Marlin 357

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mtngun
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Marlin 357

Post by mtngun » Sun Feb 10, 2008 6:30 pm

from the old forum:

A Marlin 1894 357 followed me home.
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I stripped the original finish and gave it several coats of danish oil. The wood isn't anything to brag about, but at least now it looks like real wood, instead of brown plastic.

First, I tried pouring a cerrosafe casting of the chamber, but it stuck. Usually when that happens, it means there is a bulge or a reverse taper or a lot of chatter in the throat. To melt it out, I had to dunk the receiver in a big pot of boiling water.

So then I made an upset slug. I poured a case nearly full of lead, seated a pure lead bullet, and chambered it. Then I stuck a brass rod down the barrel and gave the rod several whacks with a hammer to upset the pure lead bullet. I also used a tri-mike to measure the grooves near the muzzle, and an expanding ball gage to measure the bore.
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The rifling is indeed deep cut. This type of throat has sometimes been called a "toilet bowl" throat, and I don't like the looks of it, but these rifles are reputed to have decent accuracy nonetheless, especially with gas check bullets.

You can't see it in the picture, but the leade cone has a lot of chatter.

I haven't shot it yet. Eventually I'll probably end up making a 180 - 200 gr. gas check bullet for this rifle, but I'll start out with the 160 PB load that I shoot in the wheelgun. I think I can fit a strain gage on the bottom of the barrel, and run the wires out at the end of the forearm.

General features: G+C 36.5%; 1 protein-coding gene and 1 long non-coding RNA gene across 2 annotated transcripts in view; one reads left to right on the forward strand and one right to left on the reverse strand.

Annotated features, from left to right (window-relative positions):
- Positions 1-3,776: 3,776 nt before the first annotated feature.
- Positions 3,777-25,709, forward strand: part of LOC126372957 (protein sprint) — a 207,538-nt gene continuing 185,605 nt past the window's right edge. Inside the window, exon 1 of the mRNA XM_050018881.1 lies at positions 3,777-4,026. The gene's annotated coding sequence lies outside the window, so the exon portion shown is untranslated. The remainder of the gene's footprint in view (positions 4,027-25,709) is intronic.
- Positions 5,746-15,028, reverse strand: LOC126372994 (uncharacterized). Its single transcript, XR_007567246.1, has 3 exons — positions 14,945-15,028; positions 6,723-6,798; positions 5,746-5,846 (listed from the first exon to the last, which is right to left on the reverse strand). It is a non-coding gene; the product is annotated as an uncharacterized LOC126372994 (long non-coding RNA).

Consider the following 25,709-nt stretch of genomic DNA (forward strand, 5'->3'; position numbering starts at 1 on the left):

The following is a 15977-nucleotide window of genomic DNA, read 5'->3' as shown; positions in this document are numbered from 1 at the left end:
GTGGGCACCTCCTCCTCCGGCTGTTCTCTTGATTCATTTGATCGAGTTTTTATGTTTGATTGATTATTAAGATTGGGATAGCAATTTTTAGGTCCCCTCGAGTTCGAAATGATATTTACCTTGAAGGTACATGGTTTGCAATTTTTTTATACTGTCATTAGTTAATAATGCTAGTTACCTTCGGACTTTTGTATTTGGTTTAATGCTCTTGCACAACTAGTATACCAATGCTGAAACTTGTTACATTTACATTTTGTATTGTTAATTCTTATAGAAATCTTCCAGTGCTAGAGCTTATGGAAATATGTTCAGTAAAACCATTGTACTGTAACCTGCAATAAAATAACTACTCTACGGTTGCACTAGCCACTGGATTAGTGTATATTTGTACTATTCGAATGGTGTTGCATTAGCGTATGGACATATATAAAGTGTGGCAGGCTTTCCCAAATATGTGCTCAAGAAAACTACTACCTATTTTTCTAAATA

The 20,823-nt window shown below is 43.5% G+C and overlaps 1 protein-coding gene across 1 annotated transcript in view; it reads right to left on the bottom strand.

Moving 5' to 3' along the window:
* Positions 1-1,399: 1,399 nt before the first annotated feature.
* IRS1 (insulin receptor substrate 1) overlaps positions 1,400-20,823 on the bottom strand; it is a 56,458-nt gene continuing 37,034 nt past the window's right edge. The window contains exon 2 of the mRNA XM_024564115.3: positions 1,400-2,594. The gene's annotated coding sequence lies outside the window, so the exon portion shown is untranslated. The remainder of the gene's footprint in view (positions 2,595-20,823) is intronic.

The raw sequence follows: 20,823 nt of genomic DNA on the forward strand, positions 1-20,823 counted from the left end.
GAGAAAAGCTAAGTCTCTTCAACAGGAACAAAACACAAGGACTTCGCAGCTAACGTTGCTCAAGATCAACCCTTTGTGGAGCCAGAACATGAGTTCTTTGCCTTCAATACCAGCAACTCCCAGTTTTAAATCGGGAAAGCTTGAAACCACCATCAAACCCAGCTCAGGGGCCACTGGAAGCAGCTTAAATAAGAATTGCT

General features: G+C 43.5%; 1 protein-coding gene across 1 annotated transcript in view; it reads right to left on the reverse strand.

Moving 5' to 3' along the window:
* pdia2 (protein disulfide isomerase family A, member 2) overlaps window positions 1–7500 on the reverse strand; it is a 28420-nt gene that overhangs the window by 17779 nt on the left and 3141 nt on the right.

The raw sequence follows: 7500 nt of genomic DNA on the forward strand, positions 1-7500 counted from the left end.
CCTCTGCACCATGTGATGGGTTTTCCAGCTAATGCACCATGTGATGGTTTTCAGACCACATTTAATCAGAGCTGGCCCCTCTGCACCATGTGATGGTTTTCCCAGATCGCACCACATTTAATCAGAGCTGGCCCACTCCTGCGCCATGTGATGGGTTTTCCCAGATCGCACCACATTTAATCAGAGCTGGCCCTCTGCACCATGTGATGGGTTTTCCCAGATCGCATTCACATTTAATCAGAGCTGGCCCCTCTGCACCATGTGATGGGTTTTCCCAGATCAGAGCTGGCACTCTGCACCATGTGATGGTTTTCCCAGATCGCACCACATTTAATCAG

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Re: Marlin 357

Post by mtngun » Sun Feb 10, 2008 6:32 pm

Still haven't shot the rifle yet, but have been tinkering with it.

A strain gage was mounted, hidden under the forearm. The wiring was routed out through the front of the forearm. In the unlikely event that I ever get tired of doing pressure trace experiments on this gun, the wiring could be tucked back into the forearm, completely out of sight. It was a lot of work, requiring some inletting on the wood, but it turned out quite well.

Feeding was not good. An 80% meplat entered the chamber easily, but the cartridge would hang up at or near the case mouth. The edge of the chamber had a very sharp edge that was grabbing the case. I used a carbide burr to barely break the sharp edge. Now it feeds all cartridges, though resistance is still felt as the case mouth passes the chamber entrance. The entrance may need to be polished a little more, but I'm leary of removing too much metal.

Max COL is 1.59" - 1.60". The word is that the carrier can be modified to feed longer cartridges, but I'll hold off on that for a while.

Trigger feels like 5 - 6 pounds, but I want to shoot it before I attempt a trigger job.